The stories LeisureNet told itself were deceptive organisational messages that were embedded in our culture and repeated constantly throughout the enterprise. During the high-flying years, the messages had been exuberant and confident: We’re extraordinary. The rules don’t apply to us. We’re the Darling of the JSE. Always succeed, never fail – a constant flow of inaccurate but persuasive messages that took the enterprise in illusionary, deceitful directions.
It was as if people throughout the company were deceiving themselves and their colleagues about the business and its potential. When business leaders complain about their culture, they’re usually complaining about these corporate cognitive distortions.
These deceptive organisational messages went unexamined, taken for granted, and were strengthened through everyday conversation. Just as demonstrated in the first part of my blog, when I was told not to be negative, an implicit consensus often follows: Negative news is unwelcome. People treat this message as an unquestionable axiom, assume that others believe it, repeat it up and down the enterprise, and avoid any action that would contradict it. Indeed, when I attempted to speak up internally, the general pattern of deceptive messages drove managers to attempt to cover up the malfeasance: That’s not the kind of company we are. Or, There must be something wrong with the Wendy.
Overconfident exceptionalism of this sort, in which executives underestimate the riskiness of their activity, has led many companies into complacency, and then to failure. If the exceptionalism extends to the entire company, then managers get into the habit of overstepping boundaries or fudging numbers, growing bolder and bolder until the risks catch up with them.
At LeisureNet, misperceptions were manifested as perfectionism, or all-or-nothing thinking: It should be completely flawless, or it won’t have any value. As a result the churn of new recruits was significant.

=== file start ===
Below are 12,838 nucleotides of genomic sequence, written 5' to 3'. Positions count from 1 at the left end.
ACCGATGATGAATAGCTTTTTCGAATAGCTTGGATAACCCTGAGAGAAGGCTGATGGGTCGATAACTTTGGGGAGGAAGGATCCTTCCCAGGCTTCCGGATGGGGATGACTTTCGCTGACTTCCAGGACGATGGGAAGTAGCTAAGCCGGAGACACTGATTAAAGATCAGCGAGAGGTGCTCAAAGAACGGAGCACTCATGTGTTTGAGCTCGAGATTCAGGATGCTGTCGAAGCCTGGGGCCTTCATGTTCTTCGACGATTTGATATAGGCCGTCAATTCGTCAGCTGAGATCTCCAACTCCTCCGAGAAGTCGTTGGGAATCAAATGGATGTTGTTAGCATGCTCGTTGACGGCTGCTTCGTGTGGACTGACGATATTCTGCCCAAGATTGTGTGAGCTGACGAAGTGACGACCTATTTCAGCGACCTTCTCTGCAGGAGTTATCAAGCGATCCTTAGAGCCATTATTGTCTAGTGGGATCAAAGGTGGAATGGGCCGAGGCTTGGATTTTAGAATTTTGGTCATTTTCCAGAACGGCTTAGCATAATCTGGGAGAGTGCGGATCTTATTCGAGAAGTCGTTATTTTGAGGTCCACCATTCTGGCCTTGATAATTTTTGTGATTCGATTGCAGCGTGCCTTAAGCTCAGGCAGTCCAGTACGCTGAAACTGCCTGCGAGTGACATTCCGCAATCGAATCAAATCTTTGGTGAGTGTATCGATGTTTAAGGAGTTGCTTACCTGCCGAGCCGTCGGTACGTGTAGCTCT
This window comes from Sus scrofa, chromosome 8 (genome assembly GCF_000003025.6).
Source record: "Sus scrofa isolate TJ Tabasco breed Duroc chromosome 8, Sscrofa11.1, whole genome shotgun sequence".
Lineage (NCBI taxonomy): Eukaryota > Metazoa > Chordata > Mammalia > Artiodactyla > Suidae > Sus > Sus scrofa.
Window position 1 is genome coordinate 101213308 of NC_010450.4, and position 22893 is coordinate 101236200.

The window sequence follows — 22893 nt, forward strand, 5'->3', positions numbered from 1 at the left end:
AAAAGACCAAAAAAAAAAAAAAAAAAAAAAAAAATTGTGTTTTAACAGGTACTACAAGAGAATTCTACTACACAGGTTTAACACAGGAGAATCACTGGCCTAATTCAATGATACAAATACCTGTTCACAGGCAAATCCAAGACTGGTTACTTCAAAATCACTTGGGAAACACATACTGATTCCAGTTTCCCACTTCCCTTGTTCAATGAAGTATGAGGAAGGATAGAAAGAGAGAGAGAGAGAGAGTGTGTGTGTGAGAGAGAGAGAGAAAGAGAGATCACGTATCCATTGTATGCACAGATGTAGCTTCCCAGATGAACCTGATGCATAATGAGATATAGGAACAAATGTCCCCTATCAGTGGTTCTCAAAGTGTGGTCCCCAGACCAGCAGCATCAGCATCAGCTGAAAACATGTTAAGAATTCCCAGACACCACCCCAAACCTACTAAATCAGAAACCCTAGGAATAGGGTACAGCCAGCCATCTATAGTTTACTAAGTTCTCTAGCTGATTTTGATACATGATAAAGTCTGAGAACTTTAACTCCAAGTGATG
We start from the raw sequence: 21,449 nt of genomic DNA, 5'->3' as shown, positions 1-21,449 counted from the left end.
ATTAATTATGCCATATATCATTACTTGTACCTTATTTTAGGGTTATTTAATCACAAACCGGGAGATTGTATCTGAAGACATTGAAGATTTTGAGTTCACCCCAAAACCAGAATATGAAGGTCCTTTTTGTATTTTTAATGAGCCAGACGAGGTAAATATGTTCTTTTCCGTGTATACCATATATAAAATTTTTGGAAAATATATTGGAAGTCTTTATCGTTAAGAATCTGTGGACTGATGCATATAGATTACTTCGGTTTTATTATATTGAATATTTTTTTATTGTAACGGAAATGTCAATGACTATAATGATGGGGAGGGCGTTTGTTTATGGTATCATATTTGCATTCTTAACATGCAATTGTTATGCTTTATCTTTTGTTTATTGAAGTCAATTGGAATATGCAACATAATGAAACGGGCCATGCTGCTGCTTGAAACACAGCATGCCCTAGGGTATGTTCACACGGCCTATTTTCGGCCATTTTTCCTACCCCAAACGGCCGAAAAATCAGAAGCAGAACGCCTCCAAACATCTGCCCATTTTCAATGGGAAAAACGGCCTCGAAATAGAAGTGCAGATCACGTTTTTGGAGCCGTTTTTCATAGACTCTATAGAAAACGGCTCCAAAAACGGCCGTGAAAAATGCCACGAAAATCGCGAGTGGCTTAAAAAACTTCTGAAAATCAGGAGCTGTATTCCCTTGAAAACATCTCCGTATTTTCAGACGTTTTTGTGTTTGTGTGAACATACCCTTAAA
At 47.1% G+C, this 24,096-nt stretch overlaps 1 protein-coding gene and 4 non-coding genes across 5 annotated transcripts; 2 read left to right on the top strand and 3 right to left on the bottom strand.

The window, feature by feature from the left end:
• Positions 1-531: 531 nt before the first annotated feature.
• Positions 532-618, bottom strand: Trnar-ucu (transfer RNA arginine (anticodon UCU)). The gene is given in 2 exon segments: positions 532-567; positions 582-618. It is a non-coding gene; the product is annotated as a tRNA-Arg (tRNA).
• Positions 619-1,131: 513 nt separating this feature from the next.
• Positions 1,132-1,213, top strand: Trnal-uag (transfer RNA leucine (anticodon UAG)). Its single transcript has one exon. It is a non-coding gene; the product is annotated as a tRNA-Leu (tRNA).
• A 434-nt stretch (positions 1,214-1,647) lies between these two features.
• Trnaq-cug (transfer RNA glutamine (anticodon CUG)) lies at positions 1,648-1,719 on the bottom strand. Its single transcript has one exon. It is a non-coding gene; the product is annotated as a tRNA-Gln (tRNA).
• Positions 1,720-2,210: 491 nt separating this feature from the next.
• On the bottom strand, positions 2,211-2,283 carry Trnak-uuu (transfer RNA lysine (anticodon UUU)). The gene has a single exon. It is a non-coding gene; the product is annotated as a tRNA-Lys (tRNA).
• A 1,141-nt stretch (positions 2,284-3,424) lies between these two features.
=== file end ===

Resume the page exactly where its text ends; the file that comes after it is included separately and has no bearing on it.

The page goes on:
See an example of attitudes and associated narratives from the CEOs at an international meeting of senior leaders, which I attended.
The style of LeisureNet’s management was to rule over people rather than to lead through people. Employees did not express disagreements with their managers because the power distance captured managements’ belief in hierarchy and their expected conforming role of subordinates.
Research confirms that this attitude is directly related to managements’ view of, and reaction to employee voice – speaking up the chain of command about unethical practices. And for those who believe ‘voice’, ‘speaking up’, ‘listening up’, ‘courageous conversations’ is about ‘open banter’, you’d be incorrect. ‘Open Banter’ requires no or very little courage.
Organisations are fundamentally linguistic entities. A company is the sum of all corporate dialogues, what we call a “network of conversations.” Communication is therefore the conduit for action and non action.
The ability to engage in Courageous Conversations helps you and others in your organisation to detach from the automatic churn of messages supporting expedience and short-term solutions, and via the hand rails provided to empower how to speak and listen up, move closer to more executive function, broader aspirations, and greater long-term awareness.
Since 95 percent of the people are imitators and only 5 percent initiators, people are persuaded more by the actions of others than by any proof on offer. Be the One to Speak Up first or be the Allie who joins them.
Learn to resist the reflex to rationalise what you are being asked to do in order to resolve your discomfort; the discomfort is your ally in doing the right thing.
Learn to not be assuaged by responses that are not answers, by attempts to rationalise the order, to shame you as being the only one questioning the order, or by promises of future correction of violations that are being ordered now.
Learn to ask questions in a structured way. A powerful question has the capacity to “travel well”—to spread beyond the place where it began into larger networks of conversation throughout an organisation. Questions that travel well are often the key to large-scale change.